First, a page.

of the back strap, on the left front of the frame and on the left flat of the barrel. The matching serial number is marked on the barrel, frame, trigger guard (the last digit “3” was never stamped), cylinder,
wedge, arbor pin and butt. The replacement loading lever is unnumbered. Blade front and hammer notch rear sights. The frame was casehardened, the grip frame silver plated, and the remaining metal
surfaces were blue finished . Fitted with a smooth one-piece well made replacement walnut grip with a restamped partial oval script “WAT” (William A. Thornton) inspection cartouche stamped on the left panel and faint remnants of a cartouche on the right panel. Initials “SLH” inscribed ahead of an illegible inscription on the butt.
CONDITION: Good with scattered light to moderate pitting on the iron surfaces, gray and brown patina on the barrel, and strong dark blue casehardening visible on the frame and hammer. Brass displays bright as lightly cleaned, with period inscription on the butt as mentioned above. Grip is very good (see above) with some light handling marks and dents, a small chip in the corner touching the trigger guard of the left grip panel, a few small cracks on the bottom of each grip panel, and mostly defined edges. Mechanically fine.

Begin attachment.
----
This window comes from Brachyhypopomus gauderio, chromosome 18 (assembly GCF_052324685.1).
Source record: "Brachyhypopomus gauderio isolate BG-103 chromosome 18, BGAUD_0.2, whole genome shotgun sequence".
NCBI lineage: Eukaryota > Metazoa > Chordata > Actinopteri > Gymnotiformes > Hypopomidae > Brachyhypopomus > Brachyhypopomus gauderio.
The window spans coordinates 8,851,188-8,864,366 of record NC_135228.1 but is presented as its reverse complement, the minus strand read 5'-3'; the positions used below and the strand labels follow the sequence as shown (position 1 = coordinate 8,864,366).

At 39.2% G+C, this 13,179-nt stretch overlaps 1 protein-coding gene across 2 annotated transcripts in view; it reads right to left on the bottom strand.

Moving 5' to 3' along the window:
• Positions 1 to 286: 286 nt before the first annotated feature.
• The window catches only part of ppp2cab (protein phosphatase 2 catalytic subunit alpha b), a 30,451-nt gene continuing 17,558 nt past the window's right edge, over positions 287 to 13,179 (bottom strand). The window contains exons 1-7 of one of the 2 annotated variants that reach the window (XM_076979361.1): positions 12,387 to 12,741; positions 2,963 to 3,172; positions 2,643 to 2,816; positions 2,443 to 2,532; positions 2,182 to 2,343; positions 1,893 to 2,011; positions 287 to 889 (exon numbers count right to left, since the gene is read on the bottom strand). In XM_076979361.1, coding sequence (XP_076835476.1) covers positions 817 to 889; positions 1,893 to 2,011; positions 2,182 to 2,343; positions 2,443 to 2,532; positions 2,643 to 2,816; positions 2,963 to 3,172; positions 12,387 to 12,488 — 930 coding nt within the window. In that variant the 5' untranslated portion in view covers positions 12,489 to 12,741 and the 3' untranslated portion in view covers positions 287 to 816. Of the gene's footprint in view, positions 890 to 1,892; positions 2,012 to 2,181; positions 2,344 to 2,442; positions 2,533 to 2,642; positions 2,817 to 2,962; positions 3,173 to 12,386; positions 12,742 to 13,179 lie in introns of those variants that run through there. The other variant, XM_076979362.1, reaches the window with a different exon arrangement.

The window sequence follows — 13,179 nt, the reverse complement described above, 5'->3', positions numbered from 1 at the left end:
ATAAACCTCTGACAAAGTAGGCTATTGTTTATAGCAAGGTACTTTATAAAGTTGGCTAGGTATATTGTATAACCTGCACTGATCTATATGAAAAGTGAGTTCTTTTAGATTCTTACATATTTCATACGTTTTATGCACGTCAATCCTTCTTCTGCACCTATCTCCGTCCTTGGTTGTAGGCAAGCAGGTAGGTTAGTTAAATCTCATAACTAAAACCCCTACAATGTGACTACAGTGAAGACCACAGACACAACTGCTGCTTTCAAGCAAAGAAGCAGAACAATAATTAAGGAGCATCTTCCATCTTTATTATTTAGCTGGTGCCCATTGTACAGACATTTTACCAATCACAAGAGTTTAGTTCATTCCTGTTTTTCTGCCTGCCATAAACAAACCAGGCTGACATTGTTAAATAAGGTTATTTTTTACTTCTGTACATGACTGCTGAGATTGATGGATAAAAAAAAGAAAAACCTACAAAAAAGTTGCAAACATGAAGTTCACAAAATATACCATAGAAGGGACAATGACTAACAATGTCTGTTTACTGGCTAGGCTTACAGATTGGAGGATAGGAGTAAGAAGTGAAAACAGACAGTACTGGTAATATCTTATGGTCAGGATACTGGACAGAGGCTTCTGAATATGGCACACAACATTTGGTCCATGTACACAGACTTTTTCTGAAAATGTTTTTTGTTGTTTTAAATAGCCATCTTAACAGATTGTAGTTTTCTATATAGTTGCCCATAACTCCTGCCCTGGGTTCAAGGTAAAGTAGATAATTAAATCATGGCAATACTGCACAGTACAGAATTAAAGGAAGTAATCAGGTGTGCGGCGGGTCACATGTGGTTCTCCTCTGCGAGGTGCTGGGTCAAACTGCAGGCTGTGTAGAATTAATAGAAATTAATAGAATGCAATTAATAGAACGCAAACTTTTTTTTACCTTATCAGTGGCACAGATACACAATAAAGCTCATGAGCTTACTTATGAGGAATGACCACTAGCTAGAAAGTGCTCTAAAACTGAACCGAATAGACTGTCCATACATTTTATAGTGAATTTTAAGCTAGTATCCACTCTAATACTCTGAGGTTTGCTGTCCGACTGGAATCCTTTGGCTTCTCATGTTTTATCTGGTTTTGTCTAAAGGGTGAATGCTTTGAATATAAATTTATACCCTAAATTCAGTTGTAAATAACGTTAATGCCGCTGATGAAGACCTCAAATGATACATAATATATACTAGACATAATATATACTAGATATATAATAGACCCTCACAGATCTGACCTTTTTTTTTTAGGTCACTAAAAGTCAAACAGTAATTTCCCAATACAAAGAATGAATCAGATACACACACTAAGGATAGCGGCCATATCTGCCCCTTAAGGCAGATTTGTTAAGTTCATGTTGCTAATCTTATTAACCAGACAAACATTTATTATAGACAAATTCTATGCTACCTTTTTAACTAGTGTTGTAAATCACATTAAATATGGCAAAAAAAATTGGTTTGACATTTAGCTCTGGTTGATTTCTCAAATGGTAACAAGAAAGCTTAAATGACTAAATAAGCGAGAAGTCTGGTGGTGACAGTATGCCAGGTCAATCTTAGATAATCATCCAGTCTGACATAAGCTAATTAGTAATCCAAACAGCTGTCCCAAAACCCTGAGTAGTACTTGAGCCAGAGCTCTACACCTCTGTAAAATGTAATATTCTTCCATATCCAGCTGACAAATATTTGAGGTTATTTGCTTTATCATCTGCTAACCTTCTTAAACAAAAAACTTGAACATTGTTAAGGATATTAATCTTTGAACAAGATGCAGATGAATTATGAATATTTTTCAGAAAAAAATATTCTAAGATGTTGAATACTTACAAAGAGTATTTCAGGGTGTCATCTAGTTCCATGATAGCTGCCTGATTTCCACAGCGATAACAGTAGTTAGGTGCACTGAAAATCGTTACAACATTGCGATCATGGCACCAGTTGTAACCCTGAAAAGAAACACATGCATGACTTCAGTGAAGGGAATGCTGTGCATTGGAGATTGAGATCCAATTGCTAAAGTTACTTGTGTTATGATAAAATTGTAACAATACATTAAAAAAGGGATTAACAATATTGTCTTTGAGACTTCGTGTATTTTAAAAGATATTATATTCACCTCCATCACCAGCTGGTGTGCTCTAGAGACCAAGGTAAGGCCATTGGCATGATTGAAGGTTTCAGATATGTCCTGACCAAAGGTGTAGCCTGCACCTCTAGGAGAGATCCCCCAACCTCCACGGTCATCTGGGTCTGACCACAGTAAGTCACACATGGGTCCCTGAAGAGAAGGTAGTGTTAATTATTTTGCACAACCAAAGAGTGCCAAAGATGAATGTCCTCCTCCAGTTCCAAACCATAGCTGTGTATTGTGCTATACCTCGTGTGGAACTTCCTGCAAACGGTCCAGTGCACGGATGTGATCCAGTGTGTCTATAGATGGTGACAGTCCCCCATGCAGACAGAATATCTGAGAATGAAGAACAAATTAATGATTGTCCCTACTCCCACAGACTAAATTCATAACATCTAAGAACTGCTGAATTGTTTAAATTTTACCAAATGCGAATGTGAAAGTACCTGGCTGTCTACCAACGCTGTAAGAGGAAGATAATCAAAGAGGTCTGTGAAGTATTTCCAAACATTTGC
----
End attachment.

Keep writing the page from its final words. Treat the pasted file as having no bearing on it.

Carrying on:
Estimate: 9,500 - 14,000
    LOT 58
Desirable Early Production U.S. Contract William A. Thornton Inspected Colt’s Patent Dragoon Revolver Powder Flask - This is a rare example of a powder flask as furnished with the First Model Colt Dragoon revolvers until 1855 when this type with the plunger charger was discontinued in favor of the sloping charger with thumb cutoff. Measures approximately 7 1/2 inches long (excluding spout) with a brown lacquer finish and
double face design. The design is a military motif with flags, spears and artillery pieces above crossed long guns and crossed handguns. At the base is “COLTS PATENT” in a banner. Triangular carrying rings are positioned on the sides near the base.
The plunger is marked “35/GRS” and
the ball compartment gate is stamped
“COLTS/PATENT”. A “W” is visible on
the top that originally would have been
the desirable inspection initials “W.A.T” of